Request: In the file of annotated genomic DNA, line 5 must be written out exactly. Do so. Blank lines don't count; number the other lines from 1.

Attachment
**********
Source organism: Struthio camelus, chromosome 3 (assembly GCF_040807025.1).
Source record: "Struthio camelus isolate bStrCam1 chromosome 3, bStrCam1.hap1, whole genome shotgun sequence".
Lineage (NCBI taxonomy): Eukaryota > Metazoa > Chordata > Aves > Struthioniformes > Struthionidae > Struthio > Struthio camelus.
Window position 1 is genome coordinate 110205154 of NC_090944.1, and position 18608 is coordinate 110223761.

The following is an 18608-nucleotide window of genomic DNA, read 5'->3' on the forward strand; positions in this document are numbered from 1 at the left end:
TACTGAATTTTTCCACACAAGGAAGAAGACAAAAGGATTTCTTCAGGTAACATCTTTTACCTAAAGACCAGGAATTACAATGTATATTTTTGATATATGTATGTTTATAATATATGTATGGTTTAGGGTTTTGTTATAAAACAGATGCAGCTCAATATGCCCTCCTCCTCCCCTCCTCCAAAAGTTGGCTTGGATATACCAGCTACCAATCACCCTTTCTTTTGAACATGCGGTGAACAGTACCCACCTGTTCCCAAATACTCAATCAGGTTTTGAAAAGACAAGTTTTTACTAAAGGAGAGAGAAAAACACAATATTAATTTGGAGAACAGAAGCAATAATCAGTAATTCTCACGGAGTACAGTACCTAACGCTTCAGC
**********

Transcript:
The following is an 18608-nucleotide window of genomic DNA, read 5'->3' on the forward strand; positions in this document are numbered from 1 at the left end: